The recent market correction shows that the many investors who piled into commodities stocks just as their price took a nosedive have failed to learn the lessons of the past
With the technology fund debacle still relatively fresh in the mind, it is astonishing to find investors making the same mistakes again so soon.
With a wearying inevitability, natural resources funds were the top sellers on FundsNetwork for the first quarter of 2006, just before commodity prices fell off a cliff in the recent stock market correction. It was a timely reminder that last year's top asset class is seldom this year's and investors would be better off taking a more creative approach to investing rather than just chasing top performers.
With this in mind, Fidelity recently issued a list of 'seven deadly investing sins'. Trying to time the market and being distracted by recent performance were the top two 'sins'. So those who invested in commodities funds because they believe that demand from China will create a long-term uptick in commodities prices could be forgiven.
Equally, those who believe that commodities are under-represented in their investment portfolios are also OK. Those who were simply investing because commodities have had a great three years are the sinners.
Also on Fidelity's list was investing without a long-term plan. Dabbling in different sectors of the market - commodities, technology, property - to chase performance can leave investors with a very disjointed portfolio, that has no great upside potential and does nothing to protect on the downside. It is the definition of 'seat of the pants' investing and makes for a nerve-wracking ride. So again, as long as the recent influx of investors into commodities were doing it with small chunks of their portfolio, while keeping the core of the portfolio in a diversified range of long-term, low-risk investments, that would be fine. Just investing because it is a hot topic, would not.
The other 'deadly sins' were focusing only on charges; duplicating investments; failing to review and trusting the future to cash. Too often, advisers have to sort out the portfolios of new clients who have committed all these 'sins' and it is a painful and expensive process.
But this is easy to say with hindsight. It is easy to get caught up in the excitement of a new investing 'story'. Will those who invested in commodities funds in the first quarter of this year lose their shirts? The picture is not clear. The outlook for commodities divides even the most seasoned market commentators.
In the 'for' camp is JPM Natural Resources manager Ian Henderson. He believes the sector still looks compelling. The problem of too much demand (from China) and lack of supply is not about to go away. The market is sensitive to every supply disruption, showing the delicate balance of the market. Equally, despite the fantastic performance of commodities stocks over the past year, there is still some apparent value. The UK-listed oil majors, for example, are trading at between 10 and 12 times earnings in most cases. Although this could be on peak earnings, it does not look expensive.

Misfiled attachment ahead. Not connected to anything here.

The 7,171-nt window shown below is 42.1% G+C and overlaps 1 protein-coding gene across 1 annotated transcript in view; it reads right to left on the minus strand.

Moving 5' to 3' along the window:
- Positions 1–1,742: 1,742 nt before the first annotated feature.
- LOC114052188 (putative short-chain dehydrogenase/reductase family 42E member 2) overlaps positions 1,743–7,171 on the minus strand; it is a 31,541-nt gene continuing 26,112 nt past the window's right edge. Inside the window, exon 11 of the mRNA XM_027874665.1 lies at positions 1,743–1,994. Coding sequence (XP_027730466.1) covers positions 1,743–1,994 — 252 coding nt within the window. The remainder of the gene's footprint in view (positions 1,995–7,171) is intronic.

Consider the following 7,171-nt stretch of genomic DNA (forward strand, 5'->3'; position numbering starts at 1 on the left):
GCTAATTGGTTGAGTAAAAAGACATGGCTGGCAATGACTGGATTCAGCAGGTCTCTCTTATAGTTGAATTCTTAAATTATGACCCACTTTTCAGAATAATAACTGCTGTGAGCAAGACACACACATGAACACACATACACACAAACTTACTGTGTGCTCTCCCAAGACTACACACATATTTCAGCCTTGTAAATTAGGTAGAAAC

Sam Liddle, manager of the CF Miton Global portfolio, is also a long-term bull on the commodities market. He trimmed back his holdings prior to the recent stockmarket decline, but plans to buy back in as valuations drop.
In the 'anti' camp is Cazenove's Tim Russell, who has held a large underweight position in cyclical commodities stocks for some time to the detriment - until the past month - of his longer-term performance. He believes that commodities stocks are fundamentally over-valued.
Everyone knows that China is generating long-term demand for commodities and there is a supply squeeze so this is already reflected in the price of these stocks. And indeed, some stocks look very expensive. Cairn Energy, a stockmarket darling for many years, now trades on 91.9 times earnings. There are plenty of commodities stocks trading at between 30 and 35 times earnings. Russell argues that these are peak earnings so valuations are even higher than they appear.
With two great fund managers holding opposing views, it is hardly surprising retail investors are confused. The longer-term drivers are even more difficult to fathom. For example, if oil is finite, then surely its price is likely to go up and up until alternative energy sources come into day-to-day use? This would suggest that it is worth having exposure.
The answer is that probably both managers are right. There are elements of value within the commodities sector - particularly after the recent falls - but after three years of top performance they are thinner on the ground. There is a long-term bull case for commodities, but the chances of these funds being the top performers again this year or next year is very thin indeed. Within the boundaries of the Fidelity investing 'sins', buying into a commodities fund is a valid and rational way to enhance portfolio returns. But those who are only chasing performance could be sorely disappointed.
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